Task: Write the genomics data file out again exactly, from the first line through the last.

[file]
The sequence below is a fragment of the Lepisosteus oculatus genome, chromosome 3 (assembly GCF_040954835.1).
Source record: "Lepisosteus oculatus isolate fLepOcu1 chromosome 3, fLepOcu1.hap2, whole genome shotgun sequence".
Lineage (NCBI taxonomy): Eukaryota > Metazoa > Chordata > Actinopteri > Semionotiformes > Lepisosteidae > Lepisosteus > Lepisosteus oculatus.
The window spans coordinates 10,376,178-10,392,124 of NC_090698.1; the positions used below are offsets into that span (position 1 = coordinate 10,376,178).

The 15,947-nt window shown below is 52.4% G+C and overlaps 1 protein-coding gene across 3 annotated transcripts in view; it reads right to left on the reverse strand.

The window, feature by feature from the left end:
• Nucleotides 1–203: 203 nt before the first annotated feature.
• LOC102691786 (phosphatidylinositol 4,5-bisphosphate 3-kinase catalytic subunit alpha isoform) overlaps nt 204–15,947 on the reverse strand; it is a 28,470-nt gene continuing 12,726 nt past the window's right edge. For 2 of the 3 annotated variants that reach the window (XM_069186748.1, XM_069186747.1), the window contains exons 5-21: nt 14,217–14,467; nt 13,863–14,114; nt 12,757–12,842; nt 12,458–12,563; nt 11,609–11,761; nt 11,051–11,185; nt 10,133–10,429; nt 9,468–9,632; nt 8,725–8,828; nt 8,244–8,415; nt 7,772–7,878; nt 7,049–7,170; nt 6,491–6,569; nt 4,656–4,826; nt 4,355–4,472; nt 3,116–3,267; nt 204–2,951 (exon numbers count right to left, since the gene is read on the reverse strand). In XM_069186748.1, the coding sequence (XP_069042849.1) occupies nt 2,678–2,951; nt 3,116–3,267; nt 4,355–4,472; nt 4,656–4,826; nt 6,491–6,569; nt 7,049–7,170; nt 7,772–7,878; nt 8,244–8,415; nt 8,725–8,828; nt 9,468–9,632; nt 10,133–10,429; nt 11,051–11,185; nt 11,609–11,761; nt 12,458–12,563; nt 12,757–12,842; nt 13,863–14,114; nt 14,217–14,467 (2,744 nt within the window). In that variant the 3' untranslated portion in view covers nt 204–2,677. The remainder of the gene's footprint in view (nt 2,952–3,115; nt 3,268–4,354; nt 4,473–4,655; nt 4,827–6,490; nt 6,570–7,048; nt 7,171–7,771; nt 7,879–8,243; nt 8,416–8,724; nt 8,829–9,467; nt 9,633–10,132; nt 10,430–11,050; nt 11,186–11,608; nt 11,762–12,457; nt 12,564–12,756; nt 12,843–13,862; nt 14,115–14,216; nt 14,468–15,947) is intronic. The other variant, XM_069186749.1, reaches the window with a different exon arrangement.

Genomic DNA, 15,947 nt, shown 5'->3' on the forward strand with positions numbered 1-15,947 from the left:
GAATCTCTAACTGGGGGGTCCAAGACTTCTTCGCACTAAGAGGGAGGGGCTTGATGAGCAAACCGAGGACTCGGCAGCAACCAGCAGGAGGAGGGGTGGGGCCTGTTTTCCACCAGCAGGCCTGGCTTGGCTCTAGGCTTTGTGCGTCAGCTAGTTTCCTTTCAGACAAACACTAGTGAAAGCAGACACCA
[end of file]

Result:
The sequence below is a fragment of the Lepisosteus oculatus genome, chromosome 3 (assembly GCF_040954835.1).
Source record: "Lepisosteus oculatus isolate fLepOcu1 chromosome 3, fLepOcu1.hap2, whole genome shotgun sequence".
Lineage (NCBI taxonomy): Eukaryota > Metazoa > Chordata > Actinopteri > Semionotiformes > Lepisosteidae > Lepisosteus > Lepisosteus oculatus.
The window spans coordinates 10,376,178-10,392,124 of NC_090698.1; the positions used below are offsets into that span (position 1 = coordinate 10,376,178).

The 15,947-nt window shown below is 52.4% G+C and overlaps 1 protein-coding gene across 3 annotated transcripts in view; it reads right to left on the reverse strand.

The window, feature by feature from the left end:
• Nucleotides 1–203: 203 nt before the first annotated feature.
• LOC102691786 (phosphatidylinositol 4,5-bisphosphate 3-kinase catalytic subunit alpha isoform) overlaps nt 204–15,947 on the reverse strand; it is a 28,470-nt gene continuing 12,726 nt past the window's right edge. For 2 of the 3 annotated variants that reach the window (XM_069186748.1, XM_069186747.1), the window contains exons 5-21: nt 14,217–14,467; nt 13,863–14,114; nt 12,757–12,842; nt 12,458–12,563; nt 11,609–11,761; nt 11,051–11,185; nt 10,133–10,429; nt 9,468–9,632; nt 8,725–8,828; nt 8,244–8,415; nt 7,772–7,878; nt 7,049–7,170; nt 6,491–6,569; nt 4,656–4,826; nt 4,355–4,472; nt 3,116–3,267; nt 204–2,951 (exon numbers count right to left, since the gene is read on the reverse strand). In XM_069186748.1, the coding sequence (XP_069042849.1) occupies nt 2,678–2,951; nt 3,116–3,267; nt 4,355–4,472; nt 4,656–4,826; nt 6,491–6,569; nt 7,049–7,170; nt 7,772–7,878; nt 8,244–8,415; nt 8,725–8,828; nt 9,468–9,632; nt 10,133–10,429; nt 11,051–11,185; nt 11,609–11,761; nt 12,458–12,563; nt 12,757–12,842; nt 13,863–14,114; nt 14,217–14,467 (2,744 nt within the window). In that variant the 3' untranslated portion in view covers nt 204–2,677. The remainder of the gene's footprint in view (nt 2,952–3,115; nt 3,268–4,354; nt 4,473–4,655; nt 4,827–6,490; nt 6,570–7,048; nt 7,171–7,771; nt 7,879–8,243; nt 8,416–8,724; nt 8,829–9,467; nt 9,633–10,132; nt 10,430–11,050; nt 11,186–11,608; nt 11,762–12,457; nt 12,564–12,756; nt 12,843–13,862; nt 14,115–14,216; nt 14,468–15,947) is intronic. The other variant, XM_069186749.1, reaches the window with a different exon arrangement.

Genomic DNA, 15,947 nt, shown 5'->3' on the forward strand with positions numbered 1-15,947 from the left:
GAATCTCTAACTGGGGGGTCCAAGACTTCTTCGCACTAAGAGGGAGGGGCTTGATGAGCAAACCGAGGACTCGGCAGCAACCAGCAGGAGGAGGGGTGGGGCCTGTTTTCCACCAGCAGGCCTGGCTTGGCTCTAGGCTTTGTGCGTCAGCTAGTTTCCTTTCAGACAAACACTAGTGAAAGCAGACACCA